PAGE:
Remembering Their Sacrifices: Corp. Edward J. Wisz
With wholehearted dedication to America’s hallowed ground and the soldiers forever bound to it, the American Battlefield Trust strives to tell the stories of the nation’s service members of years past and present. They help us to remember the hefty price of our American ideals. The following is a tribute to Corp. Edward J. Wisz, whose bravery was displayed, and fate was decided in the Pacific Theater of World War II. Hoping to keep Edward’s memory alive, the Trust’s own Senior Donations Coordinator Dawn Wisz and her husband — Edward’s nephew, Chuck, shared the soldier’s story of struggle and sacrifice.
“There were six brothers and Grandma Wisz didn't want all six going in,” said Chuck, recalling the strong-yet-weary woman. “So, my grandfather stayed back, but they were all anxious to go.” American-born to Polish immigrant parents who came to the United States in the early 1900s, the brothers’ service marked the beginning of the Wisz family’s American military legacy. Little did Grandma Wisz know the fate that her son Edward, better known as Eddie, would meet.
Eddie joined the U.S. Army’s Chemical Warfare Service on September 11, 1941 — months before the attack on Pearl Harbor. On the cusp of 25, the Pennsylvania native measured 5’8” and weighed in at 160 pounds. As the war effort took shape, he was deployed to the Pacific Theater with the 4th Chemical Company.
Dawn noted, “Every time I see his picture, I just think — he's so young.”
Eddie was on the Bataan Peninsula, in the Philippines, when the first major land battle for American forces in the war ended in disastrous defeat. He was among the approximately 76,000 Filipino and American troops who surrendered to the Japanese on April 9, 1942. A Japanese Prisoner of War (POW), he was forced to make the Bataan Death March, a brutal trek totaling some 65 miles — made even worse by the cruel treatment unleashed by their captors.
After confinement at Camp O’Donnell and Cabanatuan, Eddie was selected for transport to Japan in the fall of 1944. He was one of 1,803 POWs boarded onto the Arisan Maru on October 11, 1944. Thirteen days later, in the Bashi Channel of the South China Sea, the ship was struck by two torpedoes. After forcing the POWs back into the hold, the Japanese covered the hatch openings, and abandoned the Arisan Maru.
After the Japanese left, the POWs made it back on deck. Some raided the food lockers; others made a break for it – either by makeshift raft or the diminished strength of their own limbs. In just two hours, the ship had slipped fully beneath the waves. Only nine men survived the disaster, but Eddie was not among them. While Eddie was lost that late October day at the young age of 28, his family never let his legacy fade. "My cousin —a retired three-star general — his son, and my daughter, ran the Army Ten-Miler in his honor. And then we went to Arlington Cemetery because that's where — he's not buried there — but that's where he has a tombstone,” recalled Chuck.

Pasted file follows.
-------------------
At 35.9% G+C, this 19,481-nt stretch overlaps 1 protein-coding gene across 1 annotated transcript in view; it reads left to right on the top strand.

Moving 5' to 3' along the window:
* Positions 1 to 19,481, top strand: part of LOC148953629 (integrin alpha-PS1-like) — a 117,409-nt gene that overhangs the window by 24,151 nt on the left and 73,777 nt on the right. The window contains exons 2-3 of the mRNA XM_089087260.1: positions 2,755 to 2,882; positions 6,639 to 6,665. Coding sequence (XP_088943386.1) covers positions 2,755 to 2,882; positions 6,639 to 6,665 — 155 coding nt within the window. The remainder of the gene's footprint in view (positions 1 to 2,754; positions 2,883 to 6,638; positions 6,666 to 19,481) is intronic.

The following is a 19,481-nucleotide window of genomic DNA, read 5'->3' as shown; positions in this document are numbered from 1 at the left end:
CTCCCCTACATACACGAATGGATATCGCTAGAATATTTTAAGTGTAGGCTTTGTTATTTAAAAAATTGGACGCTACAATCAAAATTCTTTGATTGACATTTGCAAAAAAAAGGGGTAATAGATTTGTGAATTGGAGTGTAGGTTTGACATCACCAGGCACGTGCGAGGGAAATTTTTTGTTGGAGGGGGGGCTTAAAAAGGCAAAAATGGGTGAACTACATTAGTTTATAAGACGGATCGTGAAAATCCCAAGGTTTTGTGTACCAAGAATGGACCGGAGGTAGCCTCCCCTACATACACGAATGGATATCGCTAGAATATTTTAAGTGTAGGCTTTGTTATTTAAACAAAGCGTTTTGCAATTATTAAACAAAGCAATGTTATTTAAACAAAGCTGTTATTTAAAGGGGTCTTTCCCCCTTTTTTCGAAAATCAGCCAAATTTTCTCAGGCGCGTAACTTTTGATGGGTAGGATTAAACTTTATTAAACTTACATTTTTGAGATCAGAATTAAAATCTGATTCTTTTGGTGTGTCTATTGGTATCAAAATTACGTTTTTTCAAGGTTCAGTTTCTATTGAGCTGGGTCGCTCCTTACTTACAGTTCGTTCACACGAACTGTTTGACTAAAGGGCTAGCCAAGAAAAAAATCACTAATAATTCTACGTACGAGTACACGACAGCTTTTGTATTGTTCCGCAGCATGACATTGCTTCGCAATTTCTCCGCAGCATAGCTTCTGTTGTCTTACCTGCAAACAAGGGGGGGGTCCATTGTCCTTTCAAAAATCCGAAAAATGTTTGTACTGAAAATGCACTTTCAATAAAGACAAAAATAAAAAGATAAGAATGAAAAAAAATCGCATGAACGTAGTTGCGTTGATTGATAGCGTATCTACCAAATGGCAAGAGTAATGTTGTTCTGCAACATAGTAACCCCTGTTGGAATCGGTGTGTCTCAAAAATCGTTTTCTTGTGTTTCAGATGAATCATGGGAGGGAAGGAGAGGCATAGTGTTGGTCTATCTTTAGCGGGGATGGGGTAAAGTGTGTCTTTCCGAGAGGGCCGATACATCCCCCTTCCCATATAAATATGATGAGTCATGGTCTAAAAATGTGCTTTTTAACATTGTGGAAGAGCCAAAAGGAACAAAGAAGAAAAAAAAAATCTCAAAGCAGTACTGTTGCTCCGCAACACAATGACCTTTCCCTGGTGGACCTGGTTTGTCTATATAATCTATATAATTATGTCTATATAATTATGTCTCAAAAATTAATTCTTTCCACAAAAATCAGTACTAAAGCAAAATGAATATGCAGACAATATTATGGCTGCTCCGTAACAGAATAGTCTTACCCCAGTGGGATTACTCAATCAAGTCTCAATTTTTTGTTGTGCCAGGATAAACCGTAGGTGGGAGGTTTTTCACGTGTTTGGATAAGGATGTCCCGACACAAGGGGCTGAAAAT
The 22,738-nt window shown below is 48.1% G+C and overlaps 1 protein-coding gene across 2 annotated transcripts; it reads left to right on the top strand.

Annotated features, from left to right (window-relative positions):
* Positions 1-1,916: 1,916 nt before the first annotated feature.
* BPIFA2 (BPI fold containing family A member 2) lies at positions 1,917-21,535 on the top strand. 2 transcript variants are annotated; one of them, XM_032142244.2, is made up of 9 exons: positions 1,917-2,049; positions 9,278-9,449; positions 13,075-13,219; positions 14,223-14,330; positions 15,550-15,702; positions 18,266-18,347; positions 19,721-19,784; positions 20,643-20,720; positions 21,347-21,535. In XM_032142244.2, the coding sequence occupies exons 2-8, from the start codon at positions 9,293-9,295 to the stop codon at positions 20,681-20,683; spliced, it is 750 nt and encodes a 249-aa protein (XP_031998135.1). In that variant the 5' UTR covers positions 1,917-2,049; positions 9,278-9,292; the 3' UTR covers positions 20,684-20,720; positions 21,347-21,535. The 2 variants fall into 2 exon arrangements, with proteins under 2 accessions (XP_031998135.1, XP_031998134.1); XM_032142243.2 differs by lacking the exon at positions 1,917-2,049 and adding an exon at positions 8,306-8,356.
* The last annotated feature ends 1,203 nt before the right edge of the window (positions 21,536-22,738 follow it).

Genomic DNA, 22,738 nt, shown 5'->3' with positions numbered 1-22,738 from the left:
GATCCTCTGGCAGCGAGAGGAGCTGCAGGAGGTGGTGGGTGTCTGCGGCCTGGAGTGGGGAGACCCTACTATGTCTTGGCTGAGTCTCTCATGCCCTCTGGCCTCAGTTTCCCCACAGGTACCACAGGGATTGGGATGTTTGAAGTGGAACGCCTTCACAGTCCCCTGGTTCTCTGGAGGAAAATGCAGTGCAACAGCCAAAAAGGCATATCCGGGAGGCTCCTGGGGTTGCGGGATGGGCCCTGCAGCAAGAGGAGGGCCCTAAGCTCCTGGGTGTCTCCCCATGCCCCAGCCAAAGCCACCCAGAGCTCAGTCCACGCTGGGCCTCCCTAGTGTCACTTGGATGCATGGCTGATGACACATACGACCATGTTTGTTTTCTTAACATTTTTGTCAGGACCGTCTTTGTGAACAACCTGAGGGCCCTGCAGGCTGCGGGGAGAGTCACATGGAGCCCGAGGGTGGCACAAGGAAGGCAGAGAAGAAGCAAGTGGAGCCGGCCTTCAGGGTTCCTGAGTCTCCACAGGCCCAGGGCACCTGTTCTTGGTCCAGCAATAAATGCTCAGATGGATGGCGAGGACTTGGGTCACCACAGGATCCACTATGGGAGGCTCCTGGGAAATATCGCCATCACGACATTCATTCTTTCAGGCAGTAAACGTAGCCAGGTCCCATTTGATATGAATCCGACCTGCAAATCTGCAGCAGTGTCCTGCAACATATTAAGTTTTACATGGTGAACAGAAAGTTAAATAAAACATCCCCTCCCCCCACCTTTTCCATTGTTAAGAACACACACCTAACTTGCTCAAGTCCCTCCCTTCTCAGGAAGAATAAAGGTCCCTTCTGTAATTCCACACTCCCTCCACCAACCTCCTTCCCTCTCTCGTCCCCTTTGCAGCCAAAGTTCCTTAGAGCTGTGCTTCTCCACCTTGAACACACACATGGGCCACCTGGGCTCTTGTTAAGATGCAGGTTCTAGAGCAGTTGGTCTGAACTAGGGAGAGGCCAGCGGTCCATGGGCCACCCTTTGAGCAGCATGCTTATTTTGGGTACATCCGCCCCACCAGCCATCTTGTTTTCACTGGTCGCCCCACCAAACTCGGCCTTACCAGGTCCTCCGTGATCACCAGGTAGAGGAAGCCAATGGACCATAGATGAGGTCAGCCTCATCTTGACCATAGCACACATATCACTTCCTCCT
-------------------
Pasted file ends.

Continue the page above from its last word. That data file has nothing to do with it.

For Dawn, who was first told the tragic story while dating Chuck, the story carries intense emotions. “For [Eddie] being that young, going over there, and experiencing all that he did... he must have been a very strong person to have endured being a Prisoner of War.” And while Dawn and Chuck are unaware of any letters or personal mementos detailing Eddie’s thoughts amidst service, they know that his Purple Heart remains within the family — a tangible reminder of the wartime sacrifice Eddie made for his country.
Unlike the Vietnam Veterans Memorial, which lists the individual names of the fallen, the national World War II Memorial in D.C., contains a wall of 4,048 gold stars — each representing 100 American soldiers, sailors, marines, airmen, and military personnel who perished or remain missing in action. His name can also be found on the Tablets of the Missing in Manila American Cemetery, the largest of all American overseas military cemeteries.
Reflecting on the role that the Trust, by way of battlefield preservation, has in remembering our nation’s fallen soldiers, Dawn remarked that “it teaches us to go out to the battlefields – to walk around and listen to what's around us. There’s this quietness there that allows us to really remember the ones who fought on those grounds. It also teaches us what sacrifices other made that make it possible for us to have the lives we do today.”